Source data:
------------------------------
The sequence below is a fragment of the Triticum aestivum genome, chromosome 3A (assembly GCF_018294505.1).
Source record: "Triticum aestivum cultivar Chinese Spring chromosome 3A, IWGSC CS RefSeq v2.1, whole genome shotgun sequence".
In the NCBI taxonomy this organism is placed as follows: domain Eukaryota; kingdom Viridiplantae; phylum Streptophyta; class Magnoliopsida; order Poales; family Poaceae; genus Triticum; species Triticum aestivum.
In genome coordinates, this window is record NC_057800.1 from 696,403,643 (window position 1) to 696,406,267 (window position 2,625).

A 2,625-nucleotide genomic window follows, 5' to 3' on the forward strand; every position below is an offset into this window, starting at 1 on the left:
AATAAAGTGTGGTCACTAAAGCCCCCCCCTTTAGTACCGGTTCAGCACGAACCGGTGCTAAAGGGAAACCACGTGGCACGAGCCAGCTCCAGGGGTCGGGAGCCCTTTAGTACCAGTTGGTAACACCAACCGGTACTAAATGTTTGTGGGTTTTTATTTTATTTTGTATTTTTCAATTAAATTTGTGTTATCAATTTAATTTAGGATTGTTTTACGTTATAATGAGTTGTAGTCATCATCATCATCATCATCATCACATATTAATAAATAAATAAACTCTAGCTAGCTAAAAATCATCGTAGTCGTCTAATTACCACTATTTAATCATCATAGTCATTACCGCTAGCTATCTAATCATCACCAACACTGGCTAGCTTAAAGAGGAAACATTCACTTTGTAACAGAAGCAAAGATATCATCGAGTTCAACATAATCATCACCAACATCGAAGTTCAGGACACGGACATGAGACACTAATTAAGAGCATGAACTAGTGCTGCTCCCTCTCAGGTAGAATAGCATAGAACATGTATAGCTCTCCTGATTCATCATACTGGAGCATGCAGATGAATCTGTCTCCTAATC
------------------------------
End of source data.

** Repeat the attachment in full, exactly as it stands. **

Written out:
The sequence below is a fragment of the Triticum aestivum genome, chromosome 3A (assembly GCF_018294505.1).
Source record: "Triticum aestivum cultivar Chinese Spring chromosome 3A, IWGSC CS RefSeq v2.1, whole genome shotgun sequence".
In the NCBI taxonomy this organism is placed as follows: domain Eukaryota; kingdom Viridiplantae; phylum Streptophyta; class Magnoliopsida; order Poales; family Poaceae; genus Triticum; species Triticum aestivum.
In genome coordinates, this window is record NC_057800.1 from 696,403,643 (window position 1) to 696,406,267 (window position 2,625).

A 2,625-nucleotide genomic window follows, 5' to 3' on the forward strand; every position below is an offset into this window, starting at 1 on the left:
AATAAAGTGTGGTCACTAAAGCCCCCCCCTTTAGTACCGGTTCAGCACGAACCGGTGCTAAAGGGAAACCACGTGGCACGAGCCAGCTCCAGGGGTCGGGAGCCCTTTAGTACCAGTTGGTAACACCAACCGGTACTAAATGTTTGTGGGTTTTTATTTTATTTTGTATTTTTCAATTAAATTTGTGTTATCAATTTAATTTAGGATTGTTTTACGTTATAATGAGTTGTAGTCATCATCATCATCATCATCATCACATATTAATAAATAAATAAACTCTAGCTAGCTAAAAATCATCGTAGTCGTCTAATTACCACTATTTAATCATCATAGTCATTACCGCTAGCTATCTAATCATCACCAACACTGGCTAGCTTAAAGAGGAAACATTCACTTTGTAACAGAAGCAAAGATATCATCGAGTTCAACATAATCATCACCAACATCGAAGTTCAGGACACGGACATGAGACACTAATTAAGAGCATGAACTAGTGCTGCTCCCTCTCAGGTAGAATAGCATAGAACATGTATAGCTCTCCTGATTCATCATACTGGAGCATGCAGATGAATCTGTCTCCTAATC